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Supporting the self-management of hypertension: Patients’ experiences of using a mobile phone-based system

Artikel i vetenskaplig tidskrift
Författare Inger Hallberg
Agneta Ranerup
Karin I Kjellgren
Publicerad i Journal of Human Hypertension
Volym 30
Sidor 141–146
ISSN 0950-9240
Publiceringsår 2016
Publicerad vid Centrum för personcentrerad vård vid Göteborgs universitet (GPCC)
Institutionen för tillämpad informationsteknologi (GU)
Institutionen för vårdvetenskap och hälsa
Sidor 141–146
Språk en
Länkar dx.doi.org/10.1038/jhh.2015.37
Ämnesord adherence; cellular phone; hypertension; mHealth; self-care; signs and symptoms
Ämneskategorier Hälsovetenskaper, Omvårdnad, Systemvetenskap, informationssystem och informatik med samhällsvetenskaplig inriktning

Sammanfattning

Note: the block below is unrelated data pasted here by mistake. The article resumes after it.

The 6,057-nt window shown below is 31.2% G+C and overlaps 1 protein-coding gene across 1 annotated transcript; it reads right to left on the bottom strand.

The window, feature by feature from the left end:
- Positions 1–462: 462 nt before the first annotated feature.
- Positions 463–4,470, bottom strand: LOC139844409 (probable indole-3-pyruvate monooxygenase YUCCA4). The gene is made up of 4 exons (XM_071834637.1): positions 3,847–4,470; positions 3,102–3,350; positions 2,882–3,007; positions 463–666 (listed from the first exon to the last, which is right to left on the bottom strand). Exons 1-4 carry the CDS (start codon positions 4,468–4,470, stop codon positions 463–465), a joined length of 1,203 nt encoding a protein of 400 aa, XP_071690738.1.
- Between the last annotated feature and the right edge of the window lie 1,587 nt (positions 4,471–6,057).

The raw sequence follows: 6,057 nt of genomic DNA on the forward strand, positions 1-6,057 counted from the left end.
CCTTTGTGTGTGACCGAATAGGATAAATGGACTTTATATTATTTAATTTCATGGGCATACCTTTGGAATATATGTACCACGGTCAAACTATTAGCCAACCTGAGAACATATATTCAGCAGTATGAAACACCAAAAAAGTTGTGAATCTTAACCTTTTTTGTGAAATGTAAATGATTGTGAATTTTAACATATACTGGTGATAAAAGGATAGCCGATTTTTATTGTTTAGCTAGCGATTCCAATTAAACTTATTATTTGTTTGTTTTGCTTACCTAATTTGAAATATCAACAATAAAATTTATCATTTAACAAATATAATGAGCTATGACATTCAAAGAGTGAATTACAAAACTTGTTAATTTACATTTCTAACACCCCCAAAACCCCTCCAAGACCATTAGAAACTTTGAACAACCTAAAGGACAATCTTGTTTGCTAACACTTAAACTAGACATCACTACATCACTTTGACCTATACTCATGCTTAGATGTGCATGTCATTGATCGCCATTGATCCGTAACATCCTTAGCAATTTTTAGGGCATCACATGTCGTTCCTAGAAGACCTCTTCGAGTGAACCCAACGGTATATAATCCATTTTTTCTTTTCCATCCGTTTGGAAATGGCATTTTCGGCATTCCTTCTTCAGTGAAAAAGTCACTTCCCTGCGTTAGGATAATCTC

Globally, hypertension is poorly controlled and its treatment consists mainly of preventive behavior, adherence to treatment and risk-factor management. The aim of this study was to explore patients’ experiences of an interactive mobile phone-based system designed to support the self-management of hypertension. Forty-nine patients were interviewed about their experiences of using the self-management system for 8 weeks regarding: (i) daily answers on self-report questions concerning lifestyle, well-being, symptoms, medication intake and side effects; (ii) results of home blood-pressure measurements; (iii) reminders and motivational messages; and (iv) access to a web-based platform for visualization of the self-reports. The audio-recorded interviews were analyzed using qualitative thematic analysis. The patients considered the self-management system relevant for the follow-up of hypertension and found it easy to use, but some provided insight into issues for improvement. They felt that using the system offered benefits, for example, increasing their participation during follow-up consultations; they further perceived that it helped them gain understanding of the interplay between blood pressure and daily life, which resulted in increased motivation to follow treatment. Increased awareness of the importance of adhering to prescribed treatment may be a way to minimize the cardiovascular risks of hypertension.

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